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First, The substance, or act of it, ‘Giving thanks.’ Praise relateth to God’s excellencies, thanksgiving to God’s benefits. There is a twofold thanksgiving—(1.) By way of celebration or commemoration, when we speak of God’s mercies one to another; (2.) By way of invocation, adoration, or worship, when we express them to God himself.

1. A thanksgiving by way of commemoration, when we communicate to others what experience we have had of God: Ps. 22:22, ‘I will declare thy name, unto my brethren; in the midst of the congregation will I praise thee.’ The name of God is that by which he is made known in his word or works. As we are to propagate to others what knowledge we get of God by his word, so also what we have found of him in his works, how God hath made known his name to us by acts of grace and mercy: Ps. 66:16, ‘Come and hear, all ye that fear the Lord, and I will declare what he hath done for my soul.’ This is one part of the communion of saints, to call upon others to praise God with us, as one bird sets the whole flock a chirping. We are usually barren, vain, foolish in our communications with one another. This celebration and commemoration should be our cure and solace: Eph. 5:4, ἀλλὰ μᾶλλον ἐυχαριστία, ‘But rather giving of thanks.’ Speaking to each other of God’s goodness is a christian’s mirth, and a choice remedy against foolish talking, jesting, and other sins. To put down idle and sinful talk, he prescribeth giving of thanks.

2. There is thanksgiving by way of adoration, or direct address to God himself. This is a special part of christian worship, therefore the whole is expressed by it: 1 Cor. 14:16, ‘Else when thou shalt bless with the spirit, how shall he that occupieth the room of the unlearned say Amen at thy giving of thanks, seeing he understandeth not what thou sayest?’ where the whole christian worship is expressed by ‘blessing with the spirit,’ or ‘giving of thanks.’ And thence God is said to ‘inhabit the praises of Israel,’ Ps. 22:3, because he is often magnified and praised by his church: the praises of Israel, that is the subject of it. Yea, it is doctrinally declared by God himself: Ps. 50:23, ‘He that offereth praise glorifieth me.’ The Lord taketh it as an honour to himself when we praise him for his excellencies or bless him for his benefits.

This thanksgiving is an acknowledgment of benefits received to the praise of the bestower.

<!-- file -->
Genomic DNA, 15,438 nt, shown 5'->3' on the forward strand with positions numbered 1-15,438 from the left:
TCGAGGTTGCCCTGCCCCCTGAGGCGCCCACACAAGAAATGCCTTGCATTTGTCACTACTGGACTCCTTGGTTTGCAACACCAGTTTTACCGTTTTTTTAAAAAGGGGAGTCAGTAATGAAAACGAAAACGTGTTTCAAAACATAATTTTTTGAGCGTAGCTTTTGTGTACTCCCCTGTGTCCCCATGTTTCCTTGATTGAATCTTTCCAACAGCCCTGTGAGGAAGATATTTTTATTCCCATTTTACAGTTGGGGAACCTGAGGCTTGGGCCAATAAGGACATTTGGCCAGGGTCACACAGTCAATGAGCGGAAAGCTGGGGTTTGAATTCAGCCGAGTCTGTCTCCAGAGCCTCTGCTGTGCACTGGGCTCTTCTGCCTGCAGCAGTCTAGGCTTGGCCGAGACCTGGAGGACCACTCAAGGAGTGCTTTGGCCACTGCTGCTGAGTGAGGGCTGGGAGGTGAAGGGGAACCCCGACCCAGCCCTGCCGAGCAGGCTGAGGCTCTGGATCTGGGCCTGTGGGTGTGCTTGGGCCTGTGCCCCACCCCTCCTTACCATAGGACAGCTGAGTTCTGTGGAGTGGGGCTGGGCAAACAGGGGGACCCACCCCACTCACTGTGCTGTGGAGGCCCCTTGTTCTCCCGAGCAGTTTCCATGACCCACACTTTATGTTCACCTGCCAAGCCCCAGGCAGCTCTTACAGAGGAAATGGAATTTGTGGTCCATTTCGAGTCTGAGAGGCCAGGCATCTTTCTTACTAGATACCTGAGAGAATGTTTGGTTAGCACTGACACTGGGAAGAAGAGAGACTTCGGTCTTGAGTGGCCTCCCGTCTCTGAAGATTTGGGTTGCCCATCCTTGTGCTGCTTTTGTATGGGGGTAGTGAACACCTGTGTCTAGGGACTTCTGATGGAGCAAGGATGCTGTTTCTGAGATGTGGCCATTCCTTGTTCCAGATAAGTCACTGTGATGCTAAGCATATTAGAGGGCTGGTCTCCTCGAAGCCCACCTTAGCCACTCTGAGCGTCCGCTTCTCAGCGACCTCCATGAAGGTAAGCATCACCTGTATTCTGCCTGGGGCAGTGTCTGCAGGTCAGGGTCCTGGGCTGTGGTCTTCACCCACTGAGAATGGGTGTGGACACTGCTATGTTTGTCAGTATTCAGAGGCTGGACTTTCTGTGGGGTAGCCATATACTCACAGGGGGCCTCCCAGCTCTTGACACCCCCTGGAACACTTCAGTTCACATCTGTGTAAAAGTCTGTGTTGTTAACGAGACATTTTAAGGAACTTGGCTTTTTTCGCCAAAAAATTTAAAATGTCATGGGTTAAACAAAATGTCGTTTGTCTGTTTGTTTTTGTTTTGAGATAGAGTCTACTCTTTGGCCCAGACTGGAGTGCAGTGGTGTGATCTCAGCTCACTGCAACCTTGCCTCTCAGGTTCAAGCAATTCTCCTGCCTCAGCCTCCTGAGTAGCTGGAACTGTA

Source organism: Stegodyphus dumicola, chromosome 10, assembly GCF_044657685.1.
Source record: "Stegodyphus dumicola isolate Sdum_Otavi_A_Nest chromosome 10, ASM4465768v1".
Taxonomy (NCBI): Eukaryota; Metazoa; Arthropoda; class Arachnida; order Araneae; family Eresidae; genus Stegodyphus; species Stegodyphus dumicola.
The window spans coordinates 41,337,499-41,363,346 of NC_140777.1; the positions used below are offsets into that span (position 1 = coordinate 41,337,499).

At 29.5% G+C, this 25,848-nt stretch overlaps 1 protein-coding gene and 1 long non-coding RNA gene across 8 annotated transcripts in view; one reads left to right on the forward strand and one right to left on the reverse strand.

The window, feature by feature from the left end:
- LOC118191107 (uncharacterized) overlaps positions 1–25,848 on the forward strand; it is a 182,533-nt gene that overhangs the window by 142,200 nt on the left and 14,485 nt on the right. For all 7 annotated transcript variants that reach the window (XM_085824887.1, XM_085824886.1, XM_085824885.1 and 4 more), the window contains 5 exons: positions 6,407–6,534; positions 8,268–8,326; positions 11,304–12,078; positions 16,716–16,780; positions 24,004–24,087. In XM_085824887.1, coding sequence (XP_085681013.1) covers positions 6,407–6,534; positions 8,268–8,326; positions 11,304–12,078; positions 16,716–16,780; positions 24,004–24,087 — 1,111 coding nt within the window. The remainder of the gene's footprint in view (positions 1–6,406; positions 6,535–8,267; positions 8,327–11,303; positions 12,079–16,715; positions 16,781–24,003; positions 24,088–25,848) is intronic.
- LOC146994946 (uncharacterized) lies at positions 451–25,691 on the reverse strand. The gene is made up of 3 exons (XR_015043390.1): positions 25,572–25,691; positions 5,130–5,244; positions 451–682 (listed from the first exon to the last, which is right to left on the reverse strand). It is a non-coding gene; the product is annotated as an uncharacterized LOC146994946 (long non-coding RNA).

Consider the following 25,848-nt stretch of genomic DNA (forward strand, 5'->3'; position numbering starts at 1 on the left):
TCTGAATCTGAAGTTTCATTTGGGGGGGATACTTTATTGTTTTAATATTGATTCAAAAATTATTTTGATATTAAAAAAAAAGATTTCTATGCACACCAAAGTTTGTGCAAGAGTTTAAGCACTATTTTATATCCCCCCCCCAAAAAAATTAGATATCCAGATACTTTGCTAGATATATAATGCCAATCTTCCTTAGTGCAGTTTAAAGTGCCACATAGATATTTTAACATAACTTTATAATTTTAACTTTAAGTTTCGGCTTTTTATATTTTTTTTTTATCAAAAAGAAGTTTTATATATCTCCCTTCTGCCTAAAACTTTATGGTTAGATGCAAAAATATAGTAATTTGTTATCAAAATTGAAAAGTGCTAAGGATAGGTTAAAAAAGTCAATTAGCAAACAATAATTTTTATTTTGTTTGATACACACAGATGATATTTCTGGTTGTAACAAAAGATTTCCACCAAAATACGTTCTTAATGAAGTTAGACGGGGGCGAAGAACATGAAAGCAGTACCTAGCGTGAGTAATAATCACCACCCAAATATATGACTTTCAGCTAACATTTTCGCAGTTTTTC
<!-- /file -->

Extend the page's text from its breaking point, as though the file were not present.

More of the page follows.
There is included in it partly notice and observation of what God hath done for us. The contrary is taxed, Isa. 1:3, ‘The ox knoweth his owner, and the ass his master’s crib; but Israel doth not know, my people doth not consider.’ The brute beasts know such as feed them and make much of them, but men take no notice of what great things God hath done for them: Hosea 2:8, ‘For she did not know that I gave her corn, and wine, and oil, and multiplied her silver and gold.’ Little notice is taken of God’s kindness in the world.

And partly too an esteem of the benefits received; for we cannot give thanks for what we value and prize not. Solomon gave cities to Hiram, but they pleased him not; and therefore he called them Cabul, that is, displeasing or dirty, 1 Kings 9:12, 13, because they stood in low and moorish places. So God vouchsafeth many mercies, but most men are discontented with their portion; the mercies of God please them not: Mal. 1:2, ‘I have loved you, saith the Lord; yet ye say, Wherein hast thou loved us?’ What love is it to be restored to bare hills and mountains, or to be brought home to a wasted land, where they were to begin the world again? On the contrary, they that esteem the effects of God’s love will bless him, and praise him: Ps. 63:3, ‘Because thy loving-kindness is better than life, my lips shall praise thee.’

They that are affected with mercies received cannot but be affectioned towards the God of their mercies, and therefore will speak good of his name. And partly actual acknowledgment; they excite and stir up their hearts to give God the glory these mercies call for: Ps. 103:1, 2, ‘Bless the Lord, O my soul; and all that is within me bless his holy name. Bless the Lord, O my soul, and forget not all his benefits.’ This acknowledgment, if it be serious, will excite and urge them to make some recompense, as to consider what they may do for God: Ps. 116:12, ‘What shall I render unto the Lord for all his benefits towards me?’ And it was Hezekiah’s fault, 2 Chron. 32:25, compared with Isa. 38:9, when he had been sick, and was recovered of his sickness, that ‘he rendered not according to the benefit done him.’ Therefore unless this acknowledgment doth excite us and urge us to honour, please, serve, and glorify God, it is not right. They do anew devote themselves to him upon every eminent mercy.

Thomas Manton, The Complete Works of Thomas Manton, vol. 19 (London: James Nisbet & Co., 1874), 417–419.